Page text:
March 09, 2012

Drilling in ceramic tile

I installed safety handles at my mother's bathroom.

I had to drill through ceramic tiles in the bathroom wall. This is something I never done before. I learned that the tool for this job is a a special tile drill bit.

This drill bit is call vidia here, and I was told it is "Vi" for the shape and "dia" for the diamond powder strengthening the blade.

March 08, 2012

Git, GitHub

Git overview:

GitHub overview:

Ruby training for SAAS course



June 24, 2010

Advise for bug hunters

We organized a bug hunt for our latest release, inviting developers, PMs, pre-sales, tech writers and IT people to test with us in short fun sessions.

I wrote these tips for the non-testers - see if you want to add something:

A few tips on how to be successful in bug hunting, collected from veteran hunters:

Be pessimistic, but energetic

you know that everything that can go wrong WILL go wrong, but you do it anyway (and report it)

2. Don’t look for bugs under the street-light

go for the less travelled paths

3. Think negative

The positive paths are working

4. Size matters

Go for big inputs (files, compliance content, number of jobs in workflow, etc.)

5. Do it again, and again

Jobs will run the first time, but the second time?

Create, Delete, Re-create – BOOM!

6. Be quick, but thorough

Use existing resources (user guide, SDD) for quick checklists

Good luck

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September 26, 2008

A bit about ITIL

The company I work for creates software that help organizations with huge IT infrastructures manage their IT and tie it very strongly to their business needs.

As IT organizations grow mature and stressed to improve and bring more value for money, we see they tend to look for "best practices" for managing their IT business. ITIL is one of the sources they go to, so we decided to learn ITIL in order to "speak" the language our customers are speaking and understand the way they see their domain.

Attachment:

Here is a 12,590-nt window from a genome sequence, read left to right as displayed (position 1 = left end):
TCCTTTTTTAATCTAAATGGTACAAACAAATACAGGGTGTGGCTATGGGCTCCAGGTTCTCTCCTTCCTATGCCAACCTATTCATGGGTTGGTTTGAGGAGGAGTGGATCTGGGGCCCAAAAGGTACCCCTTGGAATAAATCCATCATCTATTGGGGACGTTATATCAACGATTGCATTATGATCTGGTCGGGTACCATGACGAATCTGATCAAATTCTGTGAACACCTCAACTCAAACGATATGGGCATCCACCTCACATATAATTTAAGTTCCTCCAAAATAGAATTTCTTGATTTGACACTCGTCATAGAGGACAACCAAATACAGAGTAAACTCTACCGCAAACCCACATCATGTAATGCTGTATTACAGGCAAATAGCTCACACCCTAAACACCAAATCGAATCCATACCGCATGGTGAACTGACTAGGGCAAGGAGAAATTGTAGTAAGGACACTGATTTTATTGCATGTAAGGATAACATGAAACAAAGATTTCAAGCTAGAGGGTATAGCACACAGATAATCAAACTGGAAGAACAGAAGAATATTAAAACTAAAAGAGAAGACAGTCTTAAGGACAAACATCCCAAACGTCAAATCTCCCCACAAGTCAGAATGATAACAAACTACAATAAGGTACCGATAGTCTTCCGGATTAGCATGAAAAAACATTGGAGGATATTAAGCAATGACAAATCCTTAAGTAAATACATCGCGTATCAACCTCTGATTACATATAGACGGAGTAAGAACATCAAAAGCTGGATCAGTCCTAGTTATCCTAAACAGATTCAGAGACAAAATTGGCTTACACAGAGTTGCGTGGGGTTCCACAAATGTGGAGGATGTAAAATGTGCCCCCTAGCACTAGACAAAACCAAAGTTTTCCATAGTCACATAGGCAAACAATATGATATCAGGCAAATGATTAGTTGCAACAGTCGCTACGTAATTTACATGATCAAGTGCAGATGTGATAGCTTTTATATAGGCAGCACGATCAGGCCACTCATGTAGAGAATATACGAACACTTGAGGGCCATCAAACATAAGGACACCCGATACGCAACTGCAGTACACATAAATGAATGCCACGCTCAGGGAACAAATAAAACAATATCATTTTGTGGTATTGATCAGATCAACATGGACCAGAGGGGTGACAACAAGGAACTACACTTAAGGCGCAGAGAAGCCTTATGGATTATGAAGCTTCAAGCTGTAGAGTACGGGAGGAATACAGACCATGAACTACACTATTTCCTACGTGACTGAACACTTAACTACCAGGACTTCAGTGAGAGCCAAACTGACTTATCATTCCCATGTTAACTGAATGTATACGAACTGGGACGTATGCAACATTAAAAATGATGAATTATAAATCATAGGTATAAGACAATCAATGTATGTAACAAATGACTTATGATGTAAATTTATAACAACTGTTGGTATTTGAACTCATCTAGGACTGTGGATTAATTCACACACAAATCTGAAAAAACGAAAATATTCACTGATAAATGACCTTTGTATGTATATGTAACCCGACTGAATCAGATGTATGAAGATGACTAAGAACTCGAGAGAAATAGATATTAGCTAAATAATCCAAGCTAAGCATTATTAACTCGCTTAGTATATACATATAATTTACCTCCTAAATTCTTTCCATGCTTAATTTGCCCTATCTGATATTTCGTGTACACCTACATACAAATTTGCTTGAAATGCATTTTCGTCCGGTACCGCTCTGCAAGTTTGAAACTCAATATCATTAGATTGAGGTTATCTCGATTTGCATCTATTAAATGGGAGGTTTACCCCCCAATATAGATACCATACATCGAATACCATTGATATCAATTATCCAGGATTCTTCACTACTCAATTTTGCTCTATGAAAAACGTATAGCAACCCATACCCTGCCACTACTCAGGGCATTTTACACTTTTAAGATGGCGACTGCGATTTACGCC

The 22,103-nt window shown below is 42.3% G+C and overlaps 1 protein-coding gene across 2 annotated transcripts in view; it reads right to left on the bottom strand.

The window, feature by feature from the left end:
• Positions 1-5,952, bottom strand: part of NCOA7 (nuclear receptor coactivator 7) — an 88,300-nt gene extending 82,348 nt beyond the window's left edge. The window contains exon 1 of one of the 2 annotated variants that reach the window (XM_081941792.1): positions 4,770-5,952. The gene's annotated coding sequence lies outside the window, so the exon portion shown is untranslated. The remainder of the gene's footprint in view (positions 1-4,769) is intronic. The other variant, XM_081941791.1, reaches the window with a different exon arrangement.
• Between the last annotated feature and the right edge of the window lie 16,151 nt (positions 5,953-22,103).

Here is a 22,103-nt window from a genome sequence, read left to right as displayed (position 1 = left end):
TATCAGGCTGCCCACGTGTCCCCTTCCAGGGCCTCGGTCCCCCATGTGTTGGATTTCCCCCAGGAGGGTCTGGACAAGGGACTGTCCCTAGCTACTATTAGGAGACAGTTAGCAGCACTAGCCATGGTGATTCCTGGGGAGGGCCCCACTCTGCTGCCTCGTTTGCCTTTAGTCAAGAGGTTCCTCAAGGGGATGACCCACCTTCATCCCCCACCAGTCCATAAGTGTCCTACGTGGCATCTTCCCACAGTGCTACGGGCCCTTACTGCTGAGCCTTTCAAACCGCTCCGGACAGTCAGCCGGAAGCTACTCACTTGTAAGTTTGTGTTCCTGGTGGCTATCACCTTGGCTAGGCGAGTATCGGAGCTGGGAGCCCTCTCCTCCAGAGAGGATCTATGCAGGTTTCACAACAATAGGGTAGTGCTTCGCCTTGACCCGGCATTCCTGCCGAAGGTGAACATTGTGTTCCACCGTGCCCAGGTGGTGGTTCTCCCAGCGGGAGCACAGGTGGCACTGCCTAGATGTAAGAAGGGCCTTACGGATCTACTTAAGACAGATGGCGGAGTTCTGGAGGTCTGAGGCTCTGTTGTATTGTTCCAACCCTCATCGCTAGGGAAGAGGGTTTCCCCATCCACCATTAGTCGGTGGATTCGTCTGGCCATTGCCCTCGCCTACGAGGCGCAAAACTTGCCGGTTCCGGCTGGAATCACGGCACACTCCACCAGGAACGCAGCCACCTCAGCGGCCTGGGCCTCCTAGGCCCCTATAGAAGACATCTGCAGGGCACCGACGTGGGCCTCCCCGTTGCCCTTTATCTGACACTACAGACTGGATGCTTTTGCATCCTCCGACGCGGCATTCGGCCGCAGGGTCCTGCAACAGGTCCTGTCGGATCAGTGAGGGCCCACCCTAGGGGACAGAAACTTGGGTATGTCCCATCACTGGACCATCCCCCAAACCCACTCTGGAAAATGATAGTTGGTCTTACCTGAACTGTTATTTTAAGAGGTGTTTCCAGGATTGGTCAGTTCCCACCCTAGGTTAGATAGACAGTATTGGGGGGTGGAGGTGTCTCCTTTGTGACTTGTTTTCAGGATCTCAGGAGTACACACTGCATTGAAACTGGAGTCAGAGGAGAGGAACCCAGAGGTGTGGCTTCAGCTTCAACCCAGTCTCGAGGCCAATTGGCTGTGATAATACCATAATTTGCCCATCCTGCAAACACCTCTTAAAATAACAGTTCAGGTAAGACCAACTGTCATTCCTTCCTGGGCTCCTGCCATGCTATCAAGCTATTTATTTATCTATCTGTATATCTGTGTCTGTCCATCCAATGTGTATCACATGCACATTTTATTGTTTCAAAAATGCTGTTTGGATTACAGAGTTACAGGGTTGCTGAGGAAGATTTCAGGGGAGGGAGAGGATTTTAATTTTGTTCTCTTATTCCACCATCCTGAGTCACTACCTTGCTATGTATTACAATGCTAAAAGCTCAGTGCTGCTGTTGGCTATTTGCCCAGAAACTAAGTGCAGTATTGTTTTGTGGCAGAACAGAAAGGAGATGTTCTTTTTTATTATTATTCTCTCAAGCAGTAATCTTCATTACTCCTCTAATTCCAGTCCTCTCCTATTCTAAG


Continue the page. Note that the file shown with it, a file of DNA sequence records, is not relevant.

ITIL stands for Information Technology Infrastructure Library. It is actually a collection of books, describing different aspects of managing an IT organization. It is organized into several parts, including:
  • Service strategy - how to decide what services to provide to bring value to your customers
  • Service design - how to design and implement the service
  • Service transition - how to move the new or updated service from the lab to production
  • Service operation - how to operate the service and support the users on an ongoing basis
  • And...
  • Continuous service improvement - how to keep improving these process and make them even better (maybe "bester"?)

BTW, "Best Practices" reminds me of dilbert, asking the pointed hair boss: if everybody is doing a "best practice", doesn't it become a "mediocre practice"?

I rather enjoyed the training - we had an excellent instructor with YEARS of tough industry experience, and excellent examples for everything.

To read more about ITIL go:
ITIL official site -
Wikipedia -

ISTQB? Check. ITIL? Check

I am now ISTQB and ITIL foundation certified, and got an observation about these certifications. In both cases I studied and took the exam with people that are new to the field of IT and software testing. I saw that for the experienced pros, the study was focused on agreeing on words and terms to describe processes and objects they work with daily. These falks had a rather easy time when preparing and in the exam itself.

The other part of the crowd were inexperienced and tried to learn the glossaries by-heart, to memorize them the best they can for the exam. Some of them didn't manage to do so. I believe that learning glossaries by-heart, without an experience base to tie the concepts to is futile.

The test itself was hard for non-English speakers. It is a time-limited multiple-choice test, filled with semi-tricky questions. I happen to be quite good at this sort of tests, but others were dissapointed and said the ITIL test was "nasty".

Bottom-line: in the future, I will recommend 2 things to my team members and collegues:
1) go do the certification when you have enough experience to make it valuable
2) arrange study groups - this way you can share experience with others and enjoy the company while learning for the exams

The ISTQB certification comes framed in a nice glass frame, looking very professional - a lot more "impressive" than the academic degree that took me years to complete. Feels more like PR than a certificate of acheivement...